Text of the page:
Smith, superintendent of the San Luis Valley Irrigation District, hailed the state Supreme Court’s decision last month to approve a plan for subdistricts, which are needed to prevent overpumping of Rio Grande groundwater. “We’re going to fallow 80,000 acres, and the question is how do you do that and take care of the local economy,” Smith said. “In the San Luis Valley, we hurt ourselves with uncontrolled pumping up until 2002. We’re still recovering from the drought.”

Smith said the plan, like Super Ditch, was developed as farmers worked together to find ways out of a dilemma. “I’m optimistic that the ag community can work together and be successful,” Smith said.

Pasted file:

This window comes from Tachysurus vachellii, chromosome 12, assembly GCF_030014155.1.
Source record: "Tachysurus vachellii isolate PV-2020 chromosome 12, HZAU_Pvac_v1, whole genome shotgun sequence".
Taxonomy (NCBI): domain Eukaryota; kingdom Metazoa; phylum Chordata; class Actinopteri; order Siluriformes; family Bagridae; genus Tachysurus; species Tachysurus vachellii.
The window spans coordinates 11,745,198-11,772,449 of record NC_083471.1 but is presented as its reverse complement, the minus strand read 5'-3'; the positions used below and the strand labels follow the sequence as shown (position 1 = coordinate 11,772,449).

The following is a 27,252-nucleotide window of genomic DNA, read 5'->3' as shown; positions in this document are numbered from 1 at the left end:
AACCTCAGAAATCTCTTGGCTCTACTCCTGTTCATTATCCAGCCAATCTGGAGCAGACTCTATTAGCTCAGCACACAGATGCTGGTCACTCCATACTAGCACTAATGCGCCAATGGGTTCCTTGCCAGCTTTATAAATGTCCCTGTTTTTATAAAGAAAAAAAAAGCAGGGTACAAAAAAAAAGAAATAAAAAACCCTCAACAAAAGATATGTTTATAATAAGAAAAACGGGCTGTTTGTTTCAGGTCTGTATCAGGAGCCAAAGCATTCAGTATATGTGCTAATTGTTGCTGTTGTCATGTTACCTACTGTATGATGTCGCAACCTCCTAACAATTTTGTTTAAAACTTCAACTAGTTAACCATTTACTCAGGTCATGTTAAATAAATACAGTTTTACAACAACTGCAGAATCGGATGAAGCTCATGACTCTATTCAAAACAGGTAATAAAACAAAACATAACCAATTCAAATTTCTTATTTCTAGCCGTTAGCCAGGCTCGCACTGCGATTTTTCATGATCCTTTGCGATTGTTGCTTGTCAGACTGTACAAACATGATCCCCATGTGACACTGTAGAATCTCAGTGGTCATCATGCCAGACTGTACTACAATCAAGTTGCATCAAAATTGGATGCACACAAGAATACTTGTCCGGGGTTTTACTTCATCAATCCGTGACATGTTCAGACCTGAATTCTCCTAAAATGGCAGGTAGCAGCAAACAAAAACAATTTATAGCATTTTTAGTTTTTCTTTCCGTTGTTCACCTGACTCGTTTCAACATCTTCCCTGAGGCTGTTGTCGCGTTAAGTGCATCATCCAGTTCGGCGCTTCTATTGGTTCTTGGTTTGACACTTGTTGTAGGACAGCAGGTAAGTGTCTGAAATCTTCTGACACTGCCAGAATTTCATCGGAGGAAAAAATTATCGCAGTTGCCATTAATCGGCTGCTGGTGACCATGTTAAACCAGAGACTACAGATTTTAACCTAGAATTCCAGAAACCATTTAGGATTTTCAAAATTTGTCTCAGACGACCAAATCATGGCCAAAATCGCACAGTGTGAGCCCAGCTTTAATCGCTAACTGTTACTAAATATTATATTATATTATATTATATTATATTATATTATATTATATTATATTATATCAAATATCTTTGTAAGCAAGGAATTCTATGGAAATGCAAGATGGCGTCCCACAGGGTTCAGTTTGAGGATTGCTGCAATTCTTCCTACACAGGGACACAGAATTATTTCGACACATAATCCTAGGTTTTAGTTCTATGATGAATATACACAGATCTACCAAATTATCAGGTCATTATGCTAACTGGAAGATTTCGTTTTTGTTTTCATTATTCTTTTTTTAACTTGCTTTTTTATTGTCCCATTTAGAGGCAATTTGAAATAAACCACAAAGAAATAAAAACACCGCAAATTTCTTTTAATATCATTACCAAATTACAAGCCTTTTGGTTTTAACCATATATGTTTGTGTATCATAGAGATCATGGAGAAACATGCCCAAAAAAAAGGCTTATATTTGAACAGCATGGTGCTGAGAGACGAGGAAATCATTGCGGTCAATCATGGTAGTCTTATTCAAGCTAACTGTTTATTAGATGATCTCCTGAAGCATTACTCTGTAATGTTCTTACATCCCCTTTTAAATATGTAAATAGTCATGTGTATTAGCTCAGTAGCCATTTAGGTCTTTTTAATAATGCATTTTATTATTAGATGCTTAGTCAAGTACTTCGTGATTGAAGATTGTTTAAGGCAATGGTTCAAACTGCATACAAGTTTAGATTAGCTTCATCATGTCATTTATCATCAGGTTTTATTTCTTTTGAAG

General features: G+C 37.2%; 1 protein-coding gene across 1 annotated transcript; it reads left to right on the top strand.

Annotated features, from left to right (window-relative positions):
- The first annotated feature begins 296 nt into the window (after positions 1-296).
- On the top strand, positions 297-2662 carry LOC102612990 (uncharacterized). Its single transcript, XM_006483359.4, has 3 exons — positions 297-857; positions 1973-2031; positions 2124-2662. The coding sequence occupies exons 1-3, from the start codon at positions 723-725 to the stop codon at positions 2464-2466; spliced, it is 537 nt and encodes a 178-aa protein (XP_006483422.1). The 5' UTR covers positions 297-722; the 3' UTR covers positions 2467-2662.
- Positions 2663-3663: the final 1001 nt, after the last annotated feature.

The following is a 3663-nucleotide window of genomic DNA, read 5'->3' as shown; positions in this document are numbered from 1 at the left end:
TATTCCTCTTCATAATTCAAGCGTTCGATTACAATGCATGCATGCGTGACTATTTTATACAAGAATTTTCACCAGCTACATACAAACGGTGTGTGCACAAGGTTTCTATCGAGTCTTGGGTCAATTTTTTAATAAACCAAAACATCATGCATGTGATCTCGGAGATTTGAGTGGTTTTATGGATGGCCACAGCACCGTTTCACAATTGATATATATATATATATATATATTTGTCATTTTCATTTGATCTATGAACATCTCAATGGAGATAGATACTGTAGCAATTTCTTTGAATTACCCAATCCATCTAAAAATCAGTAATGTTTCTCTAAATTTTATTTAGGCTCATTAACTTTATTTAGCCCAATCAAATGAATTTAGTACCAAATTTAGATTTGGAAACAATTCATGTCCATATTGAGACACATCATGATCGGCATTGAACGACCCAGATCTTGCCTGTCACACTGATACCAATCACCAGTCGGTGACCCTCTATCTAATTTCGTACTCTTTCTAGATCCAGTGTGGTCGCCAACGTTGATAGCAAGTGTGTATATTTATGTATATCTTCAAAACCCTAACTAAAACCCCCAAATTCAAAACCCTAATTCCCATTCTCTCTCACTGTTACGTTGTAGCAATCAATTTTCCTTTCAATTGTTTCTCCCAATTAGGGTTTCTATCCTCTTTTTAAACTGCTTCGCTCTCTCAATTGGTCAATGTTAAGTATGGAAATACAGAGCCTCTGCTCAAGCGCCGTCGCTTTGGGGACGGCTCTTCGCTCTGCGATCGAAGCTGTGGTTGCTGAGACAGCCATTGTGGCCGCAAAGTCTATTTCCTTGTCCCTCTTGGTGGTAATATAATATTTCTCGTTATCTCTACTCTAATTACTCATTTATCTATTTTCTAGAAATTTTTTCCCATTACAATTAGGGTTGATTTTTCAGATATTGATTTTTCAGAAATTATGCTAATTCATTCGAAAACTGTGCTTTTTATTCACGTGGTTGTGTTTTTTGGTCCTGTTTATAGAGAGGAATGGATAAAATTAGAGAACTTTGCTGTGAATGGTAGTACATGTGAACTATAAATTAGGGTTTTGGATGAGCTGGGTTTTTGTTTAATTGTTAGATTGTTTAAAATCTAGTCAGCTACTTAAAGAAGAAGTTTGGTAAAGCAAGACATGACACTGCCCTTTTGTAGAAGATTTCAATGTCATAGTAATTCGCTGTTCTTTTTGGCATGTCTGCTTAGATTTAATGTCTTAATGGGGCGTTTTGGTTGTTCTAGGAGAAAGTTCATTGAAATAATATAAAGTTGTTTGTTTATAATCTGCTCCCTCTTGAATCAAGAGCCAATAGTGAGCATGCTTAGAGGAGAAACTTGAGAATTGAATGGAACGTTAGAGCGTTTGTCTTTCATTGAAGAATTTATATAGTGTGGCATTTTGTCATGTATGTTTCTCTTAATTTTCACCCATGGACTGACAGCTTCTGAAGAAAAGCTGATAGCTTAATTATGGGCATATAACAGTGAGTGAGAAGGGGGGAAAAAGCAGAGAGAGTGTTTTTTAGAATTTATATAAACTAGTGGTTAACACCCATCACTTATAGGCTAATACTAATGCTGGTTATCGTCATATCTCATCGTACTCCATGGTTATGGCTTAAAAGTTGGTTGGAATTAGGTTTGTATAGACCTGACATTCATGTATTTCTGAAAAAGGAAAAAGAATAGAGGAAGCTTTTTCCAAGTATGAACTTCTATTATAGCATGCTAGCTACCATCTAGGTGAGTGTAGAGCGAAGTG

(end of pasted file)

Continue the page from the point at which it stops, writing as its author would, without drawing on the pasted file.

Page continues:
More Arkansas Valley Super Ditch coverage here and here.

The Preferred Options Storage Plan surfaces again after dismissal of lawsuit over Aurora’s excess capacity contract with Reclamation

puebloreservoir.jpg

In the late 20th century the Southeastern Colorado Water Conservancy Board floated the idea of expanding Pueblo Reseroir since new mainstem reservoirs are nearly impossible to permit nowadays and more storage is identified as one of Colorado’s big needs going forward. Aurora’s insistence on being part of the authorization legislation stalled the project. They are out now so expansion of storage in Lake Pueblo is back on the table. Here’s report from Chris Woodka writing for The Pueblo Chieftain. From the article:

“This allows us in the basin to concentrate on storage and move the PSOP process ahead,” said Alan Hamel, executive director of the Pueblo Board of Water Works.